Tag Archives: Kaspersky

How to download… SAFELY

We’re all aware of the need to be careful when we download something from the internet, but how does ‘being careful’ actually work?

In this short post, I’ll show you how to enjoy the benefits of the internet as safely as possible. The screenshots in this how-to are all taken from Windows 7, so if you’re not running Windows 7 the details may be different, but the core principles will be the same. Onwards!

Step 1

Do not rely on your Windows firewall etc to keep your computer safe. Buy a good, reputable antivirus software and install it. I alternate between Kaspersky antivirus and BitDefender antivirus, which are both reputed to be the ‘best’ at the moment. From memory, both cost under $50 US for 12 months protection. That price includes both the software itself and the updates that keep it current with information about all the latest viruses. Antivirus without updates is like a car with all four tyres deflated.

Step 2

Install your antivirus and make sure it can access updates automatically. You may think you’ll do it every day, but the road to hell is paved with good intentions…right?

Step 3

Once your antivirus software is installed and updated, it will work quietly in the background, keeping your pc safe. BUT! You can also use it to ‘manually’ check every app you download from the internet.

This check should be carried out before you actually ‘run’ the app or install it. How? So glad you asked. 😀

Step 3a

Download the app and save it to a location on your computer. It should look something like this:

Step 3b

Once you download and save the app., use Windows Explorer to find it. My location will look different to yours. Don’t worry, just keep looking until you find the app on your computer.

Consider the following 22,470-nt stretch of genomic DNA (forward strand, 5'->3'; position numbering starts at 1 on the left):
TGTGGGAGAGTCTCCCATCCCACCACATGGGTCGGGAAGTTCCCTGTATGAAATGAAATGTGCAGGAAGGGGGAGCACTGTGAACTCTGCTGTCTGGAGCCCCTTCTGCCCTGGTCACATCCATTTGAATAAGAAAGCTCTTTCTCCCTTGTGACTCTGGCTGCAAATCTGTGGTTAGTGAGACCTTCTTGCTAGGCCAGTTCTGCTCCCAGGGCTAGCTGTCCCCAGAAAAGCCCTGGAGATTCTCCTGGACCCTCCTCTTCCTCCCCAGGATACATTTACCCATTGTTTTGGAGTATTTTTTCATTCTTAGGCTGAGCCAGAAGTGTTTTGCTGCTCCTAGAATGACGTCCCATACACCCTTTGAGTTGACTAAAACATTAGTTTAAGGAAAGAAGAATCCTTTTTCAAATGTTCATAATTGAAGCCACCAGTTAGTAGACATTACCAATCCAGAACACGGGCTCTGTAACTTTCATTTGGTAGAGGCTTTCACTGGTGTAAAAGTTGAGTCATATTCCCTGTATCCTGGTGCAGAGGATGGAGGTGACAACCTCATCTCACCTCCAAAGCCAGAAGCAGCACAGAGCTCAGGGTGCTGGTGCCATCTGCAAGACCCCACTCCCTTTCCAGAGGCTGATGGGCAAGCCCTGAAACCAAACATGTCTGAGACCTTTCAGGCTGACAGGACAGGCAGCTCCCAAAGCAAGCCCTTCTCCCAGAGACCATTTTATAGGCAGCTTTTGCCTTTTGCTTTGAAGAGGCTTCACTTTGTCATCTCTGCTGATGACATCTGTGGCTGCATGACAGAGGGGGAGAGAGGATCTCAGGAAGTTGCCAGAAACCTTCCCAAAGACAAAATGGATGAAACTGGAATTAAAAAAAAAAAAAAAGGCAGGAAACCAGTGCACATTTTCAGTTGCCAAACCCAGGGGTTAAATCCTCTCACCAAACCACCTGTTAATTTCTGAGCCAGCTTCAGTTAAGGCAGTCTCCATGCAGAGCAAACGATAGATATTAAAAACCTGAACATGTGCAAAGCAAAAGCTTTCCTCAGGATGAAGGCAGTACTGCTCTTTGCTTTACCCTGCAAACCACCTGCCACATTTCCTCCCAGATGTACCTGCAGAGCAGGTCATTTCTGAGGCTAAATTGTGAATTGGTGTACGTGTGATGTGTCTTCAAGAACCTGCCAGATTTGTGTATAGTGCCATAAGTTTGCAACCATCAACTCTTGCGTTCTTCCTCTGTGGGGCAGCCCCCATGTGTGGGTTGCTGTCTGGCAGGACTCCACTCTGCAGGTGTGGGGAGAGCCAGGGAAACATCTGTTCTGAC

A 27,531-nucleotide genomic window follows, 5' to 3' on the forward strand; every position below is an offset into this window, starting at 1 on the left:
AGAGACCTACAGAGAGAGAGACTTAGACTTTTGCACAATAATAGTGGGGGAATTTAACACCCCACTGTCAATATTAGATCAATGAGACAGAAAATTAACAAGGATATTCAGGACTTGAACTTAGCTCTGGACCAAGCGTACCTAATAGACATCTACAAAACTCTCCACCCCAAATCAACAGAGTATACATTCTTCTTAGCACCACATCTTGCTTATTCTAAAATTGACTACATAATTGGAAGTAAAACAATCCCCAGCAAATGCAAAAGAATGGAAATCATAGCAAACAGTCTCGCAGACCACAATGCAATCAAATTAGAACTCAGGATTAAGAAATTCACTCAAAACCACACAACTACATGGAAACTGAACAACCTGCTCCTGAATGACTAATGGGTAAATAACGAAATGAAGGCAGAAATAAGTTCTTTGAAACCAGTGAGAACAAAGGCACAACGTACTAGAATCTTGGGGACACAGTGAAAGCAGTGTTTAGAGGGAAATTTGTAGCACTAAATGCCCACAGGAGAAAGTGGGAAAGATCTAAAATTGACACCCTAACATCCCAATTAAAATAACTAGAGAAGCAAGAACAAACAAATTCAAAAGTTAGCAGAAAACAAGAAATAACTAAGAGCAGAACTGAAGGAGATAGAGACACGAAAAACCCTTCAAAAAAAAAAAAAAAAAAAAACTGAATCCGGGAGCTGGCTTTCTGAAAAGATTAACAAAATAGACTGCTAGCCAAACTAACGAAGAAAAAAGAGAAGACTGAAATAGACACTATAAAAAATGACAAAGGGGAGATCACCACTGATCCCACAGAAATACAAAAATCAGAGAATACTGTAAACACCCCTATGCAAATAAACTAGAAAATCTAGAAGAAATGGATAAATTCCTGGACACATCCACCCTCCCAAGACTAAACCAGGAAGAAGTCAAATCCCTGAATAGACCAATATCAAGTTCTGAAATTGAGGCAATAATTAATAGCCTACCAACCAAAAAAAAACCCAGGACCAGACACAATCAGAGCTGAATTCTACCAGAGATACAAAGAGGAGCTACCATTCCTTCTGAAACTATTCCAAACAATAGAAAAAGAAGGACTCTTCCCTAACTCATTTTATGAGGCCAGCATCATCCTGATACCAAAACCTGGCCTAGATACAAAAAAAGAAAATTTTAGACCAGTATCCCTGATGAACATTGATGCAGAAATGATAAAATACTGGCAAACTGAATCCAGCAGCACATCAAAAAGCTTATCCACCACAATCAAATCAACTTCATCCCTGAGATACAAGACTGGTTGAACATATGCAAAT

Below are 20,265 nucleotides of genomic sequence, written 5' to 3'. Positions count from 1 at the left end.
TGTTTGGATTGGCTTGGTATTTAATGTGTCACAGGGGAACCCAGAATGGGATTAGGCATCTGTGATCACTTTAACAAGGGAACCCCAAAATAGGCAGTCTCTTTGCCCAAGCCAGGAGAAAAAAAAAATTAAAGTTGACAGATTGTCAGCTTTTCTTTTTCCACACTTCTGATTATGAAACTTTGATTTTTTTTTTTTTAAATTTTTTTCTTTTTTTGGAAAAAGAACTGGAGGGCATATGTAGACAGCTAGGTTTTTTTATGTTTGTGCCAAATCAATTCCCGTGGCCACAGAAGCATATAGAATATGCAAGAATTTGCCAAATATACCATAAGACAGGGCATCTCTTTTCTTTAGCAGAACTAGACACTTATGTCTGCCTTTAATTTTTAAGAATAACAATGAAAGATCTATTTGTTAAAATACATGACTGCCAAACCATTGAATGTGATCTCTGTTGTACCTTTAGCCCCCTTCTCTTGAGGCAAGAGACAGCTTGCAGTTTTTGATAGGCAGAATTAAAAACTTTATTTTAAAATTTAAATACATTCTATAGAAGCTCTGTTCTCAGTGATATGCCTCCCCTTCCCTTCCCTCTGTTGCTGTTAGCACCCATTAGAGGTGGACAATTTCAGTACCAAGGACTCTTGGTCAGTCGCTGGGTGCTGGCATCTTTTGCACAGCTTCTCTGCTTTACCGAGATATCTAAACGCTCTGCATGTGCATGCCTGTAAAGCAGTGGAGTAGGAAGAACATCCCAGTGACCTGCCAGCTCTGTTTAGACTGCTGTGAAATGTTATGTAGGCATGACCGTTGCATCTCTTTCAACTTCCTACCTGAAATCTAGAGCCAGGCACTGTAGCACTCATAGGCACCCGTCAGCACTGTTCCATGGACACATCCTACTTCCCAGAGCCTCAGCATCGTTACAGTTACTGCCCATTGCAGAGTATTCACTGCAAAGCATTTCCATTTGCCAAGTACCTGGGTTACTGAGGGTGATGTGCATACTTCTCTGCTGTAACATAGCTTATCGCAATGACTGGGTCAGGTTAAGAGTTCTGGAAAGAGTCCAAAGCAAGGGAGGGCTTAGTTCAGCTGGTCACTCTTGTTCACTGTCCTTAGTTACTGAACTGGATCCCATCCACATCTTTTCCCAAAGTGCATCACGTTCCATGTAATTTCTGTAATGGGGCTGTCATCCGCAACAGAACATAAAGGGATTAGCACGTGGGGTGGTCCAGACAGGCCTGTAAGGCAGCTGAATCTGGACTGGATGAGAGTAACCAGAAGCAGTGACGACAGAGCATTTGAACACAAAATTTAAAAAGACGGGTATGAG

Step 3c

Once you’ve found the app, right click on the thumbnail [picture] of it. This will open the right click menu as shown below:

Again, my computer will look different to yours, but every version of Windows I have ever used has a right click menu, and on it you will find the name of your antivirus software.

Step 3d

Click the name of your antivirus software and you should see a little sub-menu. On that little sub-menu you will find an option that allows you to scan the app. Click the scan option.

Most reputable apps will only take a short time to scan and the scan will come up as ‘clean’. When it does, you’re ready to use the app. If, however, the scan comes up with an error of some sort – DO NOT USE THE APP!!!! Delete it immediately because you’re better safe than sorry.

If the app is one you’ve paid good money for, contact the publisher and explain that your antivirus has found an error. A good publisher will thank you and send you a ‘clean’ version.

Okay, that’s it. Learn to love your right click menu. It really can save your bacon. 😉

cheers
Meeks


Spear Phishing – a nasty variation of the email scam

I came across an article this evening that talked about a hack attack against Kaspersky Labs, one of the best anti-virus companies around. Coincidentally, I happen use Kaspersky anti-virus software so I had a vested interest in finding out more.